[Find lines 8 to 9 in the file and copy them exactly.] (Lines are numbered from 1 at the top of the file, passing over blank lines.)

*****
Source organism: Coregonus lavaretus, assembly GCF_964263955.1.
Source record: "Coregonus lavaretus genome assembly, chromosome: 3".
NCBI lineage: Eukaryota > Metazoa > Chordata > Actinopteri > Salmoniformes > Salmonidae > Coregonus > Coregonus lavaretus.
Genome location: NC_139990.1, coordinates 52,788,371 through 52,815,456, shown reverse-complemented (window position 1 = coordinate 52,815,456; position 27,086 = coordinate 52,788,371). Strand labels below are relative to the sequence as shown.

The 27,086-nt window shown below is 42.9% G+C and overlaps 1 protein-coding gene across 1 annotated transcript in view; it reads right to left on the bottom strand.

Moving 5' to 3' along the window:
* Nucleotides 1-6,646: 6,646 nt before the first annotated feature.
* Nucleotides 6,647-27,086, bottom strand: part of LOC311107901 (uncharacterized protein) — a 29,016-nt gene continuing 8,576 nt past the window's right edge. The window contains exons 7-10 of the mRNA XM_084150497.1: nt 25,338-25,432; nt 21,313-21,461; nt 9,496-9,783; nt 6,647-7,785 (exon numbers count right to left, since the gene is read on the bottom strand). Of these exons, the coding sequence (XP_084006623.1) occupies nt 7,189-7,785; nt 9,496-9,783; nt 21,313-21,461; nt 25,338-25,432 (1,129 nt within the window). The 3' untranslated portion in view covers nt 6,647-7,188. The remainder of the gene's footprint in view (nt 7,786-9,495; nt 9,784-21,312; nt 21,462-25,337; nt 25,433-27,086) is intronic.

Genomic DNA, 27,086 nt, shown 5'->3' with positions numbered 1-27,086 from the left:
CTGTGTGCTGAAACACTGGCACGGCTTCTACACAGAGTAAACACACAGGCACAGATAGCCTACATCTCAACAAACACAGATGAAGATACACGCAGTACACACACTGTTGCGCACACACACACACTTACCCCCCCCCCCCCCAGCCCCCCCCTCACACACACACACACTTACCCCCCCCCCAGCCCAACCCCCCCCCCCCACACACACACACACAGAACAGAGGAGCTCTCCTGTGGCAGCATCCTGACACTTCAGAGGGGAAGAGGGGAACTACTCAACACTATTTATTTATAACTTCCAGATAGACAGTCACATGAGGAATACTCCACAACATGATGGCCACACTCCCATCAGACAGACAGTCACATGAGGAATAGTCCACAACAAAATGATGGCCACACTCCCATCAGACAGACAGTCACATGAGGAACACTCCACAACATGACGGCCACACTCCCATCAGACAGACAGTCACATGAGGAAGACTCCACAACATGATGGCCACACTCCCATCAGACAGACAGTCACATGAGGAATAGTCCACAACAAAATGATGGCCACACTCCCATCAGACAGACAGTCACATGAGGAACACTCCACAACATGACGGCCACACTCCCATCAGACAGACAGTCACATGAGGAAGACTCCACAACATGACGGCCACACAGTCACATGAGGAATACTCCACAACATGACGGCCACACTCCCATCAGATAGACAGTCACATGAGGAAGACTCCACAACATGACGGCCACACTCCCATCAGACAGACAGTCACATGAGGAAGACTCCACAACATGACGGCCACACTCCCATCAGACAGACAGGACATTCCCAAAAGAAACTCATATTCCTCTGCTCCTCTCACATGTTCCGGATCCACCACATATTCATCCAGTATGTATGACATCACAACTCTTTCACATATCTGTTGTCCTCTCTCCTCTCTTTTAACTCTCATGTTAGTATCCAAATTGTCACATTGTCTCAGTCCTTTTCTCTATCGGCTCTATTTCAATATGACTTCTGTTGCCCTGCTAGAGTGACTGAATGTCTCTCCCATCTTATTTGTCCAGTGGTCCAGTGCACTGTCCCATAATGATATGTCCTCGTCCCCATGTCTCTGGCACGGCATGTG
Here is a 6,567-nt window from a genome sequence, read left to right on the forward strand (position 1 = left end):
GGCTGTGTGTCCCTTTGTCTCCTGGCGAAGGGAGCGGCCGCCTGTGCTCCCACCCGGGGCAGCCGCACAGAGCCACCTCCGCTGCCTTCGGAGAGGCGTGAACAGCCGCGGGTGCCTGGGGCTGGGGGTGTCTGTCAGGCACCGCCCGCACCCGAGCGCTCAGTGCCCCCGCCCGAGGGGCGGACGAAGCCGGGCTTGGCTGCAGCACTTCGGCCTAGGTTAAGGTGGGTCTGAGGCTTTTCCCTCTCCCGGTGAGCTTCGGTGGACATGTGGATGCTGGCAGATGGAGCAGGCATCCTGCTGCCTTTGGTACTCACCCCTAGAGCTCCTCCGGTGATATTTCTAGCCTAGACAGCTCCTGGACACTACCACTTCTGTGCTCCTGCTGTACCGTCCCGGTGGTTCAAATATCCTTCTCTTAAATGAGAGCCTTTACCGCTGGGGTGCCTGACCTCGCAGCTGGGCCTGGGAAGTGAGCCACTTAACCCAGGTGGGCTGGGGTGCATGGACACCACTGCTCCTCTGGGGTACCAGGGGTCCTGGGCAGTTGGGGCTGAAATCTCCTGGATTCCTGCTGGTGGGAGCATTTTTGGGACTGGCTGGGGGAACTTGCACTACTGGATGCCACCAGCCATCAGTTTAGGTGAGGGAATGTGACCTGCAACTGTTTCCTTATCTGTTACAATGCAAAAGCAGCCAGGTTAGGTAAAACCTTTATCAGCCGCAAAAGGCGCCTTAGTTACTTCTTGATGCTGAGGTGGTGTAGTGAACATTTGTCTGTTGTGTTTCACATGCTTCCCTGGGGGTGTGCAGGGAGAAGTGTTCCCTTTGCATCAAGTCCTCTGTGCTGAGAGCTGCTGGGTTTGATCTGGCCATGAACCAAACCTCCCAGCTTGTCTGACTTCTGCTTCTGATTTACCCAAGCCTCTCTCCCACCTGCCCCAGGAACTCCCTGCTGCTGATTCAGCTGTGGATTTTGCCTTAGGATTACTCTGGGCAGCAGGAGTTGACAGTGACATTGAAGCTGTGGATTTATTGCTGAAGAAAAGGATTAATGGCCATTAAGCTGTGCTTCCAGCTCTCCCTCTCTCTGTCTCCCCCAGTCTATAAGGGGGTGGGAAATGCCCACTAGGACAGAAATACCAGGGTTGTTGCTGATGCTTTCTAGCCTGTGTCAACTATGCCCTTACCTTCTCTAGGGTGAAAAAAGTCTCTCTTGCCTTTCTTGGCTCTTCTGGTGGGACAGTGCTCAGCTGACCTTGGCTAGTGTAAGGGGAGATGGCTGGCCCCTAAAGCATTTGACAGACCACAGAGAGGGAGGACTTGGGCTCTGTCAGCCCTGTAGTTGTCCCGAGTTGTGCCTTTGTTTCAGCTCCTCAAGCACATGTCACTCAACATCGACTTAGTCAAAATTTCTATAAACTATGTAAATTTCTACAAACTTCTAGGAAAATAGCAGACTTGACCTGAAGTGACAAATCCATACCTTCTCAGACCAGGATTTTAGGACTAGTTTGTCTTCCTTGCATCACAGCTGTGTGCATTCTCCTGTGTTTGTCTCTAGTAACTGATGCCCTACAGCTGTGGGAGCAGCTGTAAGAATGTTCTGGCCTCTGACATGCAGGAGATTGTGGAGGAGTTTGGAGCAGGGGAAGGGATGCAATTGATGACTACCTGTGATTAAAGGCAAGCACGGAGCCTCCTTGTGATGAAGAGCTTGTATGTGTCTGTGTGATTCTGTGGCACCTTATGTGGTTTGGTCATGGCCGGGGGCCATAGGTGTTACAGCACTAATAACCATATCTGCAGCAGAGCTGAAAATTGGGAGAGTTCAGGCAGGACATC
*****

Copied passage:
* Nucleotides 6,647-27,086, bottom strand: part of LOC311107901 (uncharacterized protein) — a 29,016-nt gene continuing 8,576 nt past the window's right edge. The window contains exons 7-10 of the mRNA XM_084150497.1: nt 25,338-25,432; nt 21,313-21,461; nt 9,496-9,783; nt 6,647-7,785 (exon numbers count right to left, since the gene is read on the bottom strand). Of these exons, the coding sequence (XP_084006623.1) occupies nt 7,189-7,785; nt 9,496-9,783; nt 21,313-21,461; nt 25,338-25,432 (1,129 nt within the window). The 3' untranslated portion in view covers nt 6,647-7,188. The remainder of the gene's footprint in view (nt 7,786-9,495; nt 9,784-21,312; nt 21,462-25,337; nt 25,433-27,086) is intronic.

Genomic DNA, 27,086 nt, shown 5'->3' with positions numbered 1-27,086 from the left: